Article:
Many cancer patients would disagree, but cancer has been both the best and worst thing that has ever happened to me. Being diagnosed with a rare disease has had a positive and negative impact on my life.

I was diagnosed with a gastrointestinal stromal tumor (GIST) just before my sophomore year in high school. It was tough because if people can’t see the “sick” in you, they don’t believe that you’re sick. In my situation, I had 2 surgeries and was considered “cured” or no evidence of disease (NED). My friends, family, and teachers couldn’t see what I was physically and mentally experiencing. I had fatigue, anxiety, depression, and PTSD. I was also in constant pain from having major surgeries within weeks of each other and was back to school in less than a month. 

I was what my friends would call a “band geek.” I played the french horn for 4 years, but the same year I was diagnosed with cancer, I was forced to quit. My high school required me to join the marching band, too. Just being fresh out of surgery, I couldn’t participate while I was still healing. Even with a doctor’s note, I was threatened by my teacher with a failing grade for the class unless I participated. He said, “I looked healthy, so I needed to participate.” 

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This was a common theme throughout my high school years. I often thought it was because another girl in our school was going through active cancer treatments and had the “hair loss bald look,” and I did not.

I was also in JROTC, and my instructors and friends in the class believed I was faking my surgery and cancer diagnosis. One girl even convinced my class that I was pregnant and had an abortion over the summer. I had a difficult time trying to find ways to fit in and feel like me again. I was forced to go to a weekend camp for JROTC, which involved a lot of physical activity, and at the time, I did not understand what my actual limitations were, and all I wanted was to be a normal kid. 

“Normal” for my classmates was parties, late nights with friends, sports, and other typical things that teenagers did. On the other hand, my normal was making sure I wasn’t going out with friends who had a cold, saying no to weekend get-togethers, sleepovers, and doctor’s appointments. It felt as if I was in and out of the doctor’s office every other week. My normal included blood draws, scans, and everything related to my health and doctors.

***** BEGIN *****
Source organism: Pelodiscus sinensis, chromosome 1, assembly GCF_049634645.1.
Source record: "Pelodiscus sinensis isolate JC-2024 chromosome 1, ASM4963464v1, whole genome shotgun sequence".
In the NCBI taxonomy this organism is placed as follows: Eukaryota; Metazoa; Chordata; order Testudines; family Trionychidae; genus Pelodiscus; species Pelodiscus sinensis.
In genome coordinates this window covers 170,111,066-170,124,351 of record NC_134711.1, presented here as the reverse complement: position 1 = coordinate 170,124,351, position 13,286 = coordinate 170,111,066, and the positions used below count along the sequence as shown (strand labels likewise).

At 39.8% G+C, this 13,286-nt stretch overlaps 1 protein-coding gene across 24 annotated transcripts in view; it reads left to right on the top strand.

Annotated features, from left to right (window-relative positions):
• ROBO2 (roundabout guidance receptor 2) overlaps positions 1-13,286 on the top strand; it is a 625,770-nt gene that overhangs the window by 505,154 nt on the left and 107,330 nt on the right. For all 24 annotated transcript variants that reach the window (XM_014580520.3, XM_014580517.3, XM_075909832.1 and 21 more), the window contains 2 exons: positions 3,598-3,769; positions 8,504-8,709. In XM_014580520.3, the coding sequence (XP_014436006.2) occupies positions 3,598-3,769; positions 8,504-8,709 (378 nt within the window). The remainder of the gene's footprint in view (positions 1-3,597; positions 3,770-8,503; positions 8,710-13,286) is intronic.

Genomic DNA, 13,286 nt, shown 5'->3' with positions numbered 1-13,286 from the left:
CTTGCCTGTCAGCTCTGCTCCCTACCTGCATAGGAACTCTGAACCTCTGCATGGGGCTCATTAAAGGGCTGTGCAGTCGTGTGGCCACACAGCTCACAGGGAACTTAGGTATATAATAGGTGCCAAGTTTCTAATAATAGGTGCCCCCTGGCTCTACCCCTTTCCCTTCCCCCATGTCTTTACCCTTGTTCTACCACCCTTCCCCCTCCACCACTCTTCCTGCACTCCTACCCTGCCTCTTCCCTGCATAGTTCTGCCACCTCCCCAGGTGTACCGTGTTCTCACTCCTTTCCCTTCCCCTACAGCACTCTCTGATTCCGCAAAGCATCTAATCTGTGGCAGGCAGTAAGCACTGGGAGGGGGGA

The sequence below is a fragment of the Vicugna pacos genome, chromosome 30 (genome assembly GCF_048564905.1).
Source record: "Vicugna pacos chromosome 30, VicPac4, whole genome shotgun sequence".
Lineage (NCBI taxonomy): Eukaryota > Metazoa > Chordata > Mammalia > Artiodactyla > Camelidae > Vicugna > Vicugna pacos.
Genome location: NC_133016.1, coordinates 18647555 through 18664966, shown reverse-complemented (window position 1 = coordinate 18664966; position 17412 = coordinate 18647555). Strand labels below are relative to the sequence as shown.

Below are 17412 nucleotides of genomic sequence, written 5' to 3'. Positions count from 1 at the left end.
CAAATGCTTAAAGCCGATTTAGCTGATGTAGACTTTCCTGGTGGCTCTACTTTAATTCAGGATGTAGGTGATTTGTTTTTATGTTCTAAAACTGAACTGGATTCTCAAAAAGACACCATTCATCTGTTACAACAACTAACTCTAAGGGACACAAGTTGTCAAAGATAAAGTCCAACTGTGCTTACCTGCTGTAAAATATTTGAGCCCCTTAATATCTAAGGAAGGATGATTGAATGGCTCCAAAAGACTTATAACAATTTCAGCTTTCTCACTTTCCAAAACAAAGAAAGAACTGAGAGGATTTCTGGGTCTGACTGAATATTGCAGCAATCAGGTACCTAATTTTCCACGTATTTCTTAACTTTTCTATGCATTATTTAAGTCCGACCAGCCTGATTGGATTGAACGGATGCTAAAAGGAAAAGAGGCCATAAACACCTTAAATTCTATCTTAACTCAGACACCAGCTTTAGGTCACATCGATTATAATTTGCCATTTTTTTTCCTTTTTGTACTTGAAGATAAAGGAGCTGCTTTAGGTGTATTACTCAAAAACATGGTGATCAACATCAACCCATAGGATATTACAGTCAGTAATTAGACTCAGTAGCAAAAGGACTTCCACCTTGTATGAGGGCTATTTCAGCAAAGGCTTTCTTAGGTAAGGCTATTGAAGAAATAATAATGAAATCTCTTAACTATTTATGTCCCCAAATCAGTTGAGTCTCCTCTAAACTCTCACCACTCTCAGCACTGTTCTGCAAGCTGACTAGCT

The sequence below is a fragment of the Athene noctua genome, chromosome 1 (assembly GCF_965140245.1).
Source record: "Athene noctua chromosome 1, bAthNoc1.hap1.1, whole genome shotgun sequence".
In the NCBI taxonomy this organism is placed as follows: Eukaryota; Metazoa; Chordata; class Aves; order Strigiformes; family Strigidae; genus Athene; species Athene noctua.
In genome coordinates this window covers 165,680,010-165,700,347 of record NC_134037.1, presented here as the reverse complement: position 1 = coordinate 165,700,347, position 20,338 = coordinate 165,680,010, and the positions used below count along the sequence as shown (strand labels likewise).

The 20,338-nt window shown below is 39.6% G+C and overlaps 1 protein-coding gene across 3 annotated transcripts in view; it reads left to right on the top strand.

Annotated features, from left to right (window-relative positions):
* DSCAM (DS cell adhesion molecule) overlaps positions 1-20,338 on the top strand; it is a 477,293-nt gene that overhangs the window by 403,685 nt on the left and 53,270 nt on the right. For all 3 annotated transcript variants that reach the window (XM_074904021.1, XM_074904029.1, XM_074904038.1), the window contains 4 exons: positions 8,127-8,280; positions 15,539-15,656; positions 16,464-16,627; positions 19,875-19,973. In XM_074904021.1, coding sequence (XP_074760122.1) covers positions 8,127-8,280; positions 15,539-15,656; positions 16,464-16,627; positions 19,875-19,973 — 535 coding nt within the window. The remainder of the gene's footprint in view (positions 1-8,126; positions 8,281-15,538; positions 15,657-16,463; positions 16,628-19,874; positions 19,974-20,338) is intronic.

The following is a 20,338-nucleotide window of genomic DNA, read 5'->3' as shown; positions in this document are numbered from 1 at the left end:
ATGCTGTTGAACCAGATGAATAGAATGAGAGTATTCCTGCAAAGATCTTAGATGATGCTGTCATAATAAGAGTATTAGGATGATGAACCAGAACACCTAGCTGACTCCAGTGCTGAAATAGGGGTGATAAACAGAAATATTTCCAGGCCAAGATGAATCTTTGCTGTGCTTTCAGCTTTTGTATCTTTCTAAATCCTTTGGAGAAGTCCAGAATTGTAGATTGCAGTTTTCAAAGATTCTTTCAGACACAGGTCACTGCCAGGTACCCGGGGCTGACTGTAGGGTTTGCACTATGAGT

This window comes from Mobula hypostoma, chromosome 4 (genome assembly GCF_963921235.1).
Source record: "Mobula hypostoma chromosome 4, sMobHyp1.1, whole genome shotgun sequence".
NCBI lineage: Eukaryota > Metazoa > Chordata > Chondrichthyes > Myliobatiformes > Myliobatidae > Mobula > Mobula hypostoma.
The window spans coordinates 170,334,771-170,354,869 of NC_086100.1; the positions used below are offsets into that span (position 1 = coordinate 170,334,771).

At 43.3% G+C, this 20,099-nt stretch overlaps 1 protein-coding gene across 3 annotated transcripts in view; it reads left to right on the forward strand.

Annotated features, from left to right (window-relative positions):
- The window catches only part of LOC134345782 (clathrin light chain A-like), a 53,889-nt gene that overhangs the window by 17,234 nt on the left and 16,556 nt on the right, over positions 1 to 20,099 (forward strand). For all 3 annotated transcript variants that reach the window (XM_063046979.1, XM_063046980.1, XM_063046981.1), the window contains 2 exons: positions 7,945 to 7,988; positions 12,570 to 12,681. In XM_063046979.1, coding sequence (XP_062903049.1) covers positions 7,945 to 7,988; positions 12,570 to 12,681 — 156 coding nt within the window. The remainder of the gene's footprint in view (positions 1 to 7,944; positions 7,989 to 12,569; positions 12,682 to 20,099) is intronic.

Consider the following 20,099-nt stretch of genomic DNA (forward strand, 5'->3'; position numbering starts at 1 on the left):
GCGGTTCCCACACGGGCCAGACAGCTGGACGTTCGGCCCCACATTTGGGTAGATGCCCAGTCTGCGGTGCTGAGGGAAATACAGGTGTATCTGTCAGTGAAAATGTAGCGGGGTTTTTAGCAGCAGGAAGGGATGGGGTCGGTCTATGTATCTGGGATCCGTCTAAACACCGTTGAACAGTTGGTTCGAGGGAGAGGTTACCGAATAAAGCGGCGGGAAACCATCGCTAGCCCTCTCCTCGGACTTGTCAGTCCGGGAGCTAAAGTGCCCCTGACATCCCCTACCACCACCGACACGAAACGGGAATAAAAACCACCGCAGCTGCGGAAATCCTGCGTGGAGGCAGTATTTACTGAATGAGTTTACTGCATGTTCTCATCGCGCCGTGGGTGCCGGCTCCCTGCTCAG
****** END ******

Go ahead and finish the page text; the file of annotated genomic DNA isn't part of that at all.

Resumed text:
At this point, I strongly felt I would have benefitted from going to therapy. However, I did end up going to a support group, twice to be exact, but it turned out to be one of the most toxic experiences in my life.

The first time I went to the support group at my treating hospital was in December of 2015. It was a potluck-style Christmas support group party, and you could bring a friend. During this party, we played games and talked about our cancer experiences. I brought my boyfriend, at the time, with me to this support group party, and I caught him and another cancer patient exchanging phone numbers and hanging out way too close to comfort for me.

The second time I went to the support group was in October of 2017. I decided to give it a second try. We went to one of the host’s brothers’ houses, and he had old arcade games throughout the entirety of this house. An older member of the support group kept telling me I needed to be “more open” and “don’t be afraid to talk to him,” and you can obviously see why this made me uncomfortable. The common theme I noticed in this support group was everyone was always trying to get with someone else. 

After the support group finished, I was invited out with all the boys around my age and older, so I went out with them. Unfortunately, they ended up smoking weed, cigarettes, and drinking in a parking lot after this group. Needless to say, I was peer pressured into smoking, and I did not have a good time. 

I had initially hoped this support group would make me feel like I belonged somewhere and I could relate to some of these people, but it, in fact, did the complete opposite. I couldn’t understand how all these cancer surviving kids were doing drugs, drinking, and partying all the time. And if anything, they encouraged my addictions. 

A better support group or even a therapist would have helped me make the transition to my “new normal” a bit easier. It was hard enough being a sick kid, let alone a sick kid that did not look sick. I think volunteers that host support groups really need to pay attention to what goes on in these groups, especially since we were almost all under the age of 18 at the time. 

Now, 4 years later, I am sober, in therapy, and part of an online community created by @TheCancerPatient on Instagram. Social media played a massive role in why I am more comfortable with who I am today. It is where I found a group of individuals who have entirely accepted me for who I am and have taught me that it is okay to not be okay. Illness doesn’t look the same for each person; you can look completely healthy and feel absolutely awful. You don’t have to look sick to be sick.

I hope for the future, there can be more ways to reach out online for support for GIST patients and other adolescent cancer patients, as well. I also hope that other GIST providers will advocate and push therapy and support groups for their patients as GIST can be a very lonely disease.